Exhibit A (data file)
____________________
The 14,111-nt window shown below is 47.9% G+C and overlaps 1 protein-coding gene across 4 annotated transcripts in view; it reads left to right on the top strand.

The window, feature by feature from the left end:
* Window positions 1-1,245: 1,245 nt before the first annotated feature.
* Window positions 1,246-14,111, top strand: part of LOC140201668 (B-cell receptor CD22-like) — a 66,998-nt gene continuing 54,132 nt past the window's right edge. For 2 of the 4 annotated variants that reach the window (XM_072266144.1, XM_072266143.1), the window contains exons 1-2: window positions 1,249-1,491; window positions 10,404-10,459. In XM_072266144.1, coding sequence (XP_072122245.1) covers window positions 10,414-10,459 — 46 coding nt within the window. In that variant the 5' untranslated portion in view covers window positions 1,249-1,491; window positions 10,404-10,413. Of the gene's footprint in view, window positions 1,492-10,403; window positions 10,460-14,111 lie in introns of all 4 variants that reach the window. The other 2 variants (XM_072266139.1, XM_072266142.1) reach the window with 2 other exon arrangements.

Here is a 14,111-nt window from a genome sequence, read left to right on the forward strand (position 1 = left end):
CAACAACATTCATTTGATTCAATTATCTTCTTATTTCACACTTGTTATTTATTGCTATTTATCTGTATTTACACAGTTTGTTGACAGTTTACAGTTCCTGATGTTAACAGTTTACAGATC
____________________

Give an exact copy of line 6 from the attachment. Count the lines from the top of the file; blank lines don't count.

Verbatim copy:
CAACAACATTCATTTGATTCAATTATCTTCTTATTTCACACTTGTTATTTATTGCTATTTATCTGTATTTACACAGTTTGTTGACAGTTTACAGTTCCTGATGTTAACAGTTTACAGATC